As of April 30, NASA has been running its High Definition Earth Viewing Experiment (HDEV) which, as well as testing certain aspects such as a camera's ability to survive the radiation levels present in low-Earth orbit, is giving viewers the breathtaking experience of observing their planet in exquisite detail from space.

The video feed is streamed from one of four high-definition cameras mounted on fixed positions of the Columbus External Payload Facility of the ISS. The cameras being used in the experiment are commercially available "off the shelf" models, with the experiment in part aiming to test the usefulness and longevity of existing imaging devices for use in future long term missions.

The cameras are contained in a protective pressurized box, pumped full of nitrogen at the pressure of one Earth atmosphere. The cameras are positioned with one facing towards the station's velocity vector, two to the rear, and one pointed directly at the Earth's surface.

The stream is Ethernet compatible, allowing it to be viewed with any computer with an active internet connection. The feed is almost always available, however when the ISS is outside of communication range, viewers will be presented with a grey-screen.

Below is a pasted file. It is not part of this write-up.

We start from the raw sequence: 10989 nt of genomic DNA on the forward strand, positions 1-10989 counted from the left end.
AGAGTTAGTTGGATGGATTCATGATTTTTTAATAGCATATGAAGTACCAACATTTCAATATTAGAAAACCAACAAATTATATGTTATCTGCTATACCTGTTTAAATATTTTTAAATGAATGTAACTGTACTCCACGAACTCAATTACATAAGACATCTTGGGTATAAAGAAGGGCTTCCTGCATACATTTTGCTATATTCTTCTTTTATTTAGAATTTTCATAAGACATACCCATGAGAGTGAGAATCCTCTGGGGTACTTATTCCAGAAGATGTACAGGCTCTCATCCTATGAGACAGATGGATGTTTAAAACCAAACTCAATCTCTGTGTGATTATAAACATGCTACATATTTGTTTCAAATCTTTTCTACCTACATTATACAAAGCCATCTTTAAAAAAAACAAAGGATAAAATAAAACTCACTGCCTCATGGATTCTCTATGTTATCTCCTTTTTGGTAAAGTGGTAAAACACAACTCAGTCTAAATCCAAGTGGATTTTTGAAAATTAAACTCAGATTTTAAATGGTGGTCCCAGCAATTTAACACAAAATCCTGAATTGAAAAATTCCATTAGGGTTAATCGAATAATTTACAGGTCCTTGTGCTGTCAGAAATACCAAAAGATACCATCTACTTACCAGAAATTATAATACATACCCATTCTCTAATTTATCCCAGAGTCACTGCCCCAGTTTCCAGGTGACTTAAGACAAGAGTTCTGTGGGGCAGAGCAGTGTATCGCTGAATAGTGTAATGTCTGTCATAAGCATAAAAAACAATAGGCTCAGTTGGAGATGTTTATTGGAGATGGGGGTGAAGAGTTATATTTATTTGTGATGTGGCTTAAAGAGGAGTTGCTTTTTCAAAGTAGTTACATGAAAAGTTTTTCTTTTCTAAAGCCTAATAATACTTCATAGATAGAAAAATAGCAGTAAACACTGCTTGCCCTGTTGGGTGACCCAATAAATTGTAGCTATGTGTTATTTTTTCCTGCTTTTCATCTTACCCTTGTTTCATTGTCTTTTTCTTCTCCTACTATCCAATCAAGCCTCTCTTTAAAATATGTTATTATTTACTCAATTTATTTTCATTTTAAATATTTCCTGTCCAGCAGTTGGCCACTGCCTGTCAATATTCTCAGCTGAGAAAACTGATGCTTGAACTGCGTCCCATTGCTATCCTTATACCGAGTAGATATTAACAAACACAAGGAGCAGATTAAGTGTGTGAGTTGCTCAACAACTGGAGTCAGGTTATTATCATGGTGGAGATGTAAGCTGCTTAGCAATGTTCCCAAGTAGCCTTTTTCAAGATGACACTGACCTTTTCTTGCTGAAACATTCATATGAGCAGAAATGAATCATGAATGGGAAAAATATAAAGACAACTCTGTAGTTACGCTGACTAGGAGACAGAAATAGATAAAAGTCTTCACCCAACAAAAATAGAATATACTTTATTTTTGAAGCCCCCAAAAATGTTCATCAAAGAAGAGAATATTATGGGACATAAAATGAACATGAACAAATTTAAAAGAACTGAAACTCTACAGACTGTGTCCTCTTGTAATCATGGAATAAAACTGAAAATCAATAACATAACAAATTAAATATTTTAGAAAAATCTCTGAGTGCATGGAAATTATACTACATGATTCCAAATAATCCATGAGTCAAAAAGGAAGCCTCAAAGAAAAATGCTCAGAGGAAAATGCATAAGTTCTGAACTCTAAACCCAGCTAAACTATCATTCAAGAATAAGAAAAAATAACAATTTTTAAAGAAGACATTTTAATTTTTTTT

If users witness a prolonged black screen don’t panic, the feed isn't down, this is just what happens when the Sun is on the opposite side of the Earth. The up side is that, if the user perseveres, they will be treated to what is arguably one of the most spectacular sights available on the internet – a sunrise as seen from space.

There is a growing trend in Earth observation, with commercial companies such as UrtheCast attempting to cash in on the ever expanding public interest by offering both commercial and public packages, granting everyone the opportunity to observe the Earth in unprecedented levels of detail. These commercial enterprises, augmented by programs from NASA such as the current HDEV experiment, are allowing mankind to view the planet as never before.

The near-live stream of Earth from space is available via Ustream.

Source: NASA

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